Germ cell neoplasia in situ (GCNIS) and the pathogenesis of testicular germ cell cancer
Camacho Moll, Maria Elena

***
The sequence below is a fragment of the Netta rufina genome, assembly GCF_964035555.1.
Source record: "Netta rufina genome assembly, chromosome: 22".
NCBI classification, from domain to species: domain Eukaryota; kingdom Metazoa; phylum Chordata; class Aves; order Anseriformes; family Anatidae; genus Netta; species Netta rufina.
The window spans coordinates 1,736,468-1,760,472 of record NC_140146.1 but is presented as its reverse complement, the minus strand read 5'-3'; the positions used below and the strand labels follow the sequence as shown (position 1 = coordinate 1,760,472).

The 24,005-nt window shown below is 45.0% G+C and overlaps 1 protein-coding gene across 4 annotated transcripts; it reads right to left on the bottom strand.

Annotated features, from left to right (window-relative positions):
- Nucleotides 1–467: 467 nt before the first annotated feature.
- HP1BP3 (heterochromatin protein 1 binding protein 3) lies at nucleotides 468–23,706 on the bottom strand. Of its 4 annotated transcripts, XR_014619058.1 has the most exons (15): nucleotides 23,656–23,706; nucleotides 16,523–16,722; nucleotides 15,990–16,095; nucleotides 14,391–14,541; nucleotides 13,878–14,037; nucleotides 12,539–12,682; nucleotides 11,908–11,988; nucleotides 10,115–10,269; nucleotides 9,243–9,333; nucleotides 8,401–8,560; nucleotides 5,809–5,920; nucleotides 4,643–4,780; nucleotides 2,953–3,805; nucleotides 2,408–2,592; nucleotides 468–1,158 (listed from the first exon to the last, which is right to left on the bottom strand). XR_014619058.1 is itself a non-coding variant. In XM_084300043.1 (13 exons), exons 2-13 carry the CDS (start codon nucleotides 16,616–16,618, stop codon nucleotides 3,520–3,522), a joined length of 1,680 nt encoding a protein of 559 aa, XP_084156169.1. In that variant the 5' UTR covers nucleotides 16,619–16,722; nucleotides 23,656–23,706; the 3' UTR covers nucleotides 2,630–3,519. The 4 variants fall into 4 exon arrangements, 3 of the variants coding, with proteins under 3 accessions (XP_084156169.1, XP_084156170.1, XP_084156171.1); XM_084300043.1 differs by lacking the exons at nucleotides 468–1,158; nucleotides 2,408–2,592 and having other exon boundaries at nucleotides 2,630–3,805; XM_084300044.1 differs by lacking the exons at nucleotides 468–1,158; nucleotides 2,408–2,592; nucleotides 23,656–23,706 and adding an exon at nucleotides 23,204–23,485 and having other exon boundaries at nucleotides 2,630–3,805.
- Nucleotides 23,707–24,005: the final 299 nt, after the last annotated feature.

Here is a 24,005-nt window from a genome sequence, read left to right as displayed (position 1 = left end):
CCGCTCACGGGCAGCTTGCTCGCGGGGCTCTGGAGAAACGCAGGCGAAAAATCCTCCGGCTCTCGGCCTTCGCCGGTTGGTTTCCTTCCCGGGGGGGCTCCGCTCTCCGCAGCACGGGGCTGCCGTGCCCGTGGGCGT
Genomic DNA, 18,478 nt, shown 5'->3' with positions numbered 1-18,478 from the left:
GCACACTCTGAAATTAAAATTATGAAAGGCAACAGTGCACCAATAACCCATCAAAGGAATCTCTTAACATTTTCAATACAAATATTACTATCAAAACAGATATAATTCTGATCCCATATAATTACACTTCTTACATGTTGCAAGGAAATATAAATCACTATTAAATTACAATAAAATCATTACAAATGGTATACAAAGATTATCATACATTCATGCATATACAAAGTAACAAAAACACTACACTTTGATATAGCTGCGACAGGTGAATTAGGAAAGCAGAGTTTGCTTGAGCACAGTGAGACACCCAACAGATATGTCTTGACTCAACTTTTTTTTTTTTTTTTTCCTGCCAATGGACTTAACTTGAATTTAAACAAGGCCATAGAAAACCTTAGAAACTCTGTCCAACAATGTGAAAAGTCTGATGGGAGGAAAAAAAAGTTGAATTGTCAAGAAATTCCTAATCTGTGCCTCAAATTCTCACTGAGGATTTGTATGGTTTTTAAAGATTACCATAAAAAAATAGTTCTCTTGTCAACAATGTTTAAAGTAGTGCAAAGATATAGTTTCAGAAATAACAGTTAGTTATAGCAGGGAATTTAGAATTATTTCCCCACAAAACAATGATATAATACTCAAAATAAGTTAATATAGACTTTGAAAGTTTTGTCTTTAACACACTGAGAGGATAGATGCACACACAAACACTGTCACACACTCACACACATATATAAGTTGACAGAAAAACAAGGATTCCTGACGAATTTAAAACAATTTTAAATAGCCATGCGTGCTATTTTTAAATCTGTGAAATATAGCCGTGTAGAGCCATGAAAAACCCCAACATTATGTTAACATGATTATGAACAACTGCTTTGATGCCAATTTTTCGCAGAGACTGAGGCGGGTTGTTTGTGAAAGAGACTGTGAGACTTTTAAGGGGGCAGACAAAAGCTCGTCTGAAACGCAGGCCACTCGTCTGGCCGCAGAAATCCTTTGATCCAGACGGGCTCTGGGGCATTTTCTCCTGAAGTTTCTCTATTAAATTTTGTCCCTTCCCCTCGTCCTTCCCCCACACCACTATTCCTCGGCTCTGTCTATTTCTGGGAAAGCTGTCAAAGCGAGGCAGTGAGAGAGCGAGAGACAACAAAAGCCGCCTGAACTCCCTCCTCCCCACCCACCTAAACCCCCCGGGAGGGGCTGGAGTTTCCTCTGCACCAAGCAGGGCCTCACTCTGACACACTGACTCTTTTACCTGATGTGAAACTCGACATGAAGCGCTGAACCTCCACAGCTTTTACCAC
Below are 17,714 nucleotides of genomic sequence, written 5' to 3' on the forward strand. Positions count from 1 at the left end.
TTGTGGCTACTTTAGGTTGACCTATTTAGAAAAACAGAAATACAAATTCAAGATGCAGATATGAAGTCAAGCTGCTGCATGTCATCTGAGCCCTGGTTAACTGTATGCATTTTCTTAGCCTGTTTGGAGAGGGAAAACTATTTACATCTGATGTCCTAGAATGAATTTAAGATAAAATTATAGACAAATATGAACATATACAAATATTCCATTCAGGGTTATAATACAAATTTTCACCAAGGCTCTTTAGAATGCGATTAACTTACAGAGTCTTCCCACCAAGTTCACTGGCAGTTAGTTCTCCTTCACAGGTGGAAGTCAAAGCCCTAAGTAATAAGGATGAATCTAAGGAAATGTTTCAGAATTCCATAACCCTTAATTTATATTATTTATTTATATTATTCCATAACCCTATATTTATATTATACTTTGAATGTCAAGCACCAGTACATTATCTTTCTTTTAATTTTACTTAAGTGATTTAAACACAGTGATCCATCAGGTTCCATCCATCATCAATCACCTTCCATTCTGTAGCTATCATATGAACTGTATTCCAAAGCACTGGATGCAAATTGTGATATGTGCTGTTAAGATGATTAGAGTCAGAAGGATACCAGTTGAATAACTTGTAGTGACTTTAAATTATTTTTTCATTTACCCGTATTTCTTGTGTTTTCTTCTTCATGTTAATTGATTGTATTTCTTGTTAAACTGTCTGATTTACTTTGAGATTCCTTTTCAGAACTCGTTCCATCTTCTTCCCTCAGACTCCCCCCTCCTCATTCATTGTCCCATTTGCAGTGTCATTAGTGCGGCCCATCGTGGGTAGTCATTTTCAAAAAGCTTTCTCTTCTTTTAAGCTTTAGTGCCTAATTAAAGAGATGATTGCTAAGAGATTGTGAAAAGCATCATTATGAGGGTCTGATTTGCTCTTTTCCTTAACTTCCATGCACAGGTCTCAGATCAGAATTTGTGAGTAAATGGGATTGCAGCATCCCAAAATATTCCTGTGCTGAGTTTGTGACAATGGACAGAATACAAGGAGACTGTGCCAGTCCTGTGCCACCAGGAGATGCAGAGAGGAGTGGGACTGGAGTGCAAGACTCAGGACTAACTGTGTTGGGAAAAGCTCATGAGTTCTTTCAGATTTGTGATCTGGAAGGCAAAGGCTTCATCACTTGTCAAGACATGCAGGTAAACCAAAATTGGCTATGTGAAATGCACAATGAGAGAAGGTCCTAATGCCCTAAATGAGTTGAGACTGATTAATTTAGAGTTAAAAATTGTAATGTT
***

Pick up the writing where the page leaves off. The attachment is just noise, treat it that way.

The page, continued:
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Testicular germ cell cancer (TGCC) has been increasing in incidence over recent decades, and is currently the most common malignancy amongst young men resulting in significant morbidity. These tumours are believed to arise from premalignant germ cell neoplasia in situ (GCNIS) cells, which originate from the aberrant germ cell differentiation from gonocyte to spermatogonia during fetal/early postnatal life. GCNIS cells remain dormant in the testis until puberty when they are activated to become tumours. Therefore, GCNIS cells remain in a pre-invasive stage during early childhood and early adulthood prior to the development of a seminoma or non-seminoma TGCC. GCNIS cells are phenotypically similar to gonocytes with expression of stem cell/early germ cell markers including OCT4, PLAP and LIN28. Furthermore, proteins which are expressed in more mature germ cells (spermatogonia) such as MAGE-A4 have also been shown to be expressed in GCNIS cells and these studies have indicated that GCNIS cells are a heterogeneous population in terms of protein expression profile. The relationship between the protein expression profile of individual GCNIS cells populations and their oncogenic potential has not been fully explored. GCNIS cells are located in the seminiferous tubules supported by somatic Sertoli cells. These cells have been previously reported to exhibit an immature protein expression profile in GCNIS tubules from patients with testis cancer, suggesting that the germ stem cell niche in GCNIS tubules resembles that of a fetal one. Associations between Sertoli cell maturation and GCNIS progression into tumour formation has not been fully investigated. Oncogenes are key players in the regulation of oncogenic potential of cancer cells. Gankyrin is an oncogene that has been shown to down-regulate OCT4, and interact with MAGE-A4 in hepatocellular carcinoma and colorectal cancer, where Gankyrin interaction with MAGE-A4 reduces the oncogenic potential of tumour cells. In this study I aimed to investigate the heterogeneity of GCNIS in relation to disease stage and Sertoli cell development. We also aimed to determine the role of Gankyrin in TGCC cell survival and invasion. The co-expression of early germ cells proteins such as OCT4, LIN28 and PLAP was characterized in GCNIS cells during childhood and adulthood pre-invasive TGCC and in invasive disease characterized by the presence of a testicular tumour. These results show that LIN28 was expressed in 95% of OCT4 GCNIS cells, whereas PLAP expression in GCNIS cells increased as the disease progressed from childhood pre-invasive disease to invasive seminoma (32.3% v 76%; p<0.05). In contrast there was a reduction in the proportion of MAGE-A4 expressing GCNIS cells with disease progression. The MAGE-A4 expressing population was also less proliferative than the MAGE-A4 negative GCNIS population. The methylation status of GCNIS cells was then investigated. EZH2 a methyltransferase previously reported to be important for TGCC development, was expressed in GCNIS cells at all stages of disease, however the histone 3 modification H3K27me3 (mediated by EZH2) was expressed in a significantly higher percentage of the proliferative OCT4+/MAGE-A4- GCNIS cells compared with the OCT4+/MAGEA4+ population (11.7% v 1.1%; p<0.01) which could indicate a repressive role for H3K27me3 over MAGE-A4 expression. Next, it was determined whether an association between Sertoli cell maturation status and progression of TGCC could be observed. The maturation status of Sertoli cells was studied using proteins indicative of immature (desmin, cytokeratin, fibronectin and AMH) and mature (vimentin and androgen receptor) Sertoli cells. These studies demonstrated heterogeneity of Sertoli cells maturation in GCNIS-containing tubules. Desmin, fibronectin, AMH and vimentin expression did not show any association with TGCC progression. Cytokeratin was expressed in Sertoli cells of human fetal testis up to second trimester of fetal life, absent in tubules with active spermatogenesis but heterogeneously present in GCNIS, demonstrating that cytokeratin expression is indicative of the presence of GCNIS. Androgen receptor was weakly present in Sertoli cells from human fetal testis and pre-pubertal pre-invasive TGCC testis whereas in GCNIS of adult pre-invasive testis and invasive samples, androgen receptor was abundantly expressed in Sertoli cells of GCNIS-containing tubules. These combined results for cytokeratin and androgen receptor suggest that Sertoli cells from GCNIS-containing tubules, in pre-invasive and invasive TGCC patients are partially differentiated. Gankyrin expression was characterised in fetal germ cells, GCNIS cells and TGCC tissue. In fetal testis nuclear Gankyrin was absent in OCT4+/MAGE-A4- (gonocyte) population whereas it was present in a subpopulation of OCT4-/MAGE-A4+ (spermatogonia) germ cells. In GCNIS cells from TGCC patients nuclear Gankyrin was expressed in 87%, 63.3%, 91.5% and 79% in childhood pre-invasive, adult pre-invasive, seminoma and non-seminoma GCNIS cells respectively. Finally, in seminoma cells, Gankyrin was expressed in the cytoplasm indicating a change in localisation as the GCNIS cells become invasive. We used siRNA to knockdown Gankyrin in NT2 (a TGCC cell line) cells in-vitro and demonstrated a decrease in cell number, suggesting that Gankyrin might play a role in TGCC progression and invasiveness. Gankyrin down-regulation also resulted in an increase in p53 and p21 mRNA level. Given the role of P53 and p21 in cisplatin cytotoxic effect in TGCC we went on to investigate the role of Gankyrin in cisplatin resistance using NT2 cells. We demonstrate that Gankyrin mediated cisplatin resistance through the p53/p21 pathway, upregulating apoptosis rates through BAX and FAS, whilst there was no effect on cell proliferation, cell cycle or cell migration. In conclusion, we have shown that GCNIS cells are heterogeneous and their phenotype can determine their oncogenic potential. We also show that Sertoli cells from GCNIS-containing tubules undergo partial differentiation displaying markers of immature and mature Sertoli cells, with a heterogeneous association of cytokeratin with GCNIS presence. We also demonstrate that the oncogene Gankyrin has a role in NT2 cells survival and cisplatin resistance indicating that manipulation of Gankyrin may have a role in the treatment of TGCC.